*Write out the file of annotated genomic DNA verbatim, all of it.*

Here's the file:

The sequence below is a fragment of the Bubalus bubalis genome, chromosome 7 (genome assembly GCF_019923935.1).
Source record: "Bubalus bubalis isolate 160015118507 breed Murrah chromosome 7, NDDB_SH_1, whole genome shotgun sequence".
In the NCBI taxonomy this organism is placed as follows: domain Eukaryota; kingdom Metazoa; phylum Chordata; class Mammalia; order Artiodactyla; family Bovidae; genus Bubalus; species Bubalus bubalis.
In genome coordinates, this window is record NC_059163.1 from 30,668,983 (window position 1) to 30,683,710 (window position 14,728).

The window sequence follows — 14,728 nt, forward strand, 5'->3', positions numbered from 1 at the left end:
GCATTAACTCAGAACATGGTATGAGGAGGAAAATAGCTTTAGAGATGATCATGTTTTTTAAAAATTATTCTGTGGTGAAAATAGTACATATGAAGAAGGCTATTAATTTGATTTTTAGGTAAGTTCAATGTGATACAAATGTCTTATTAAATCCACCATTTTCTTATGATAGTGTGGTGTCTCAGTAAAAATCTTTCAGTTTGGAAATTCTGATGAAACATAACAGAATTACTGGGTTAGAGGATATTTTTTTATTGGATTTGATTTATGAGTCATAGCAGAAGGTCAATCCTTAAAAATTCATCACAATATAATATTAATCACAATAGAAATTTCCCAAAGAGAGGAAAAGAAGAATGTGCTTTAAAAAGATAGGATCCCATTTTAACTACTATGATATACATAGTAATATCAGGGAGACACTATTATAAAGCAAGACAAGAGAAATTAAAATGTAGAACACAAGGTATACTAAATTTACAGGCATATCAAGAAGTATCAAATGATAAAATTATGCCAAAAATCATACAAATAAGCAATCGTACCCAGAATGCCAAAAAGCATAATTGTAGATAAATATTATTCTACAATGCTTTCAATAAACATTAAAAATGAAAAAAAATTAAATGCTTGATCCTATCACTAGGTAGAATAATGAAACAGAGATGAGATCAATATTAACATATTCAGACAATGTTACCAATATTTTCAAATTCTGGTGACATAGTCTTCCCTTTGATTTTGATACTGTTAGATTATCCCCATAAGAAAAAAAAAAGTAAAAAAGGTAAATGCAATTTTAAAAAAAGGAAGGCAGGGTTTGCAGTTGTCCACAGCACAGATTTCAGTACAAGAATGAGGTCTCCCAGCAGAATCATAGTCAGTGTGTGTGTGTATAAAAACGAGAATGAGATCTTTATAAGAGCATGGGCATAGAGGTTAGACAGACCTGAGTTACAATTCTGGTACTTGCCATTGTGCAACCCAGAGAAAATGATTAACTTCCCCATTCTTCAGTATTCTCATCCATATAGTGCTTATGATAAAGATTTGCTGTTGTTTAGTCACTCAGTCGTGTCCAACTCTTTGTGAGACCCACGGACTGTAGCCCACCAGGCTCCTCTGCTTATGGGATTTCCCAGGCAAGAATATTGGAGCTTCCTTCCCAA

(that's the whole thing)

The sequence below is a fragment of the Bubalus bubalis genome, chromosome 7 (genome assembly GCF_019923935.1).
Source record: "Bubalus bubalis isolate 160015118507 breed Murrah chromosome 7, NDDB_SH_1, whole genome shotgun sequence".
In the NCBI taxonomy this organism is placed as follows: domain Eukaryota; kingdom Metazoa; phylum Chordata; class Mammalia; order Artiodactyla; family Bovidae; genus Bubalus; species Bubalus bubalis.
In genome coordinates, this window is record NC_059163.1 from 30,668,983 (window position 1) to 30,683,710 (window position 14,728).

The window sequence follows — 14,728 nt, forward strand, 5'->3', positions numbered from 1 at the left end:
GCATTAACTCAGAACATGGTATGAGGAGGAAAATAGCTTTAGAGATGATCATGTTTTTTAAAAATTATTCTGTGGTGAAAATAGTACATATGAAGAAGGCTATTAATTTGATTTTTAGGTAAGTTCAATGTGATACAAATGTCTTATTAAATCCACCATTTTCTTATGATAGTGTGGTGTCTCAGTAAAAATCTTTCAGTTTGGAAATTCTGATGAAACATAACAGAATTACTGGGTTAGAGGATATTTTTTTATTGGATTTGATTTATGAGTCATAGCAGAAGGTCAATCCTTAAAAATTCATCACAATATAATATTAATCACAATAGAAATTTCCCAAAGAGAGGAAAAGAAGAATGTGCTTTAAAAAGATAGGATCCCATTTTAACTACTATGATATACATAGTAATATCAGGGAGACACTATTATAAAGCAAGACAAGAGAAATTAAAATGTAGAACACAAGGTATACTAAATTTACAGGCATATCAAGAAGTATCAAATGATAAAATTATGCCAAAAATCATACAAATAAGCAATCGTACCCAGAATGCCAAAAAGCATAATTGTAGATAAATATTATTCTACAATGCTTTCAATAAACATTAAAAATGAAAAAAAATTAAATGCTTGATCCTATCACTAGGTAGAATAATGAAACAGAGATGAGATCAATATTAACATATTCAGACAATGTTACCAATATTTTCAAATTCTGGTGACATAGTCTTCCCTTTGATTTTGATACTGTTAGATTATCCCCATAAGAAAAAAAAAAGTAAAAAAGGTAAATGCAATTTTAAAAAAAGGAAGGCAGGGTTTGCAGTTGTCCACAGCACAGATTTCAGTACAAGAATGAGGTCTCCCAGCAGAATCATAGTCAGTGTGTGTGTGTATAAAAACGAGAATGAGATCTTTATAAGAGCATGGGCATAGAGGTTAGACAGACCTGAGTTACAATTCTGGTACTTGCCATTGTGCAACCCAGAGAAAATGATTAACTTCCCCATTCTTCAGTATTCTCATCCATATAGTGCTTATGATAAAGATTTGCTGTTGTTTAGTCACTCAGTCGTGTCCAACTCTTTGTGAGACCCACGGACTGTAGCCCACCAGGCTCCTCTGCTTATGGGATTTCCCAGGCAAGAATATTGGAGCTTCCTTCCCAA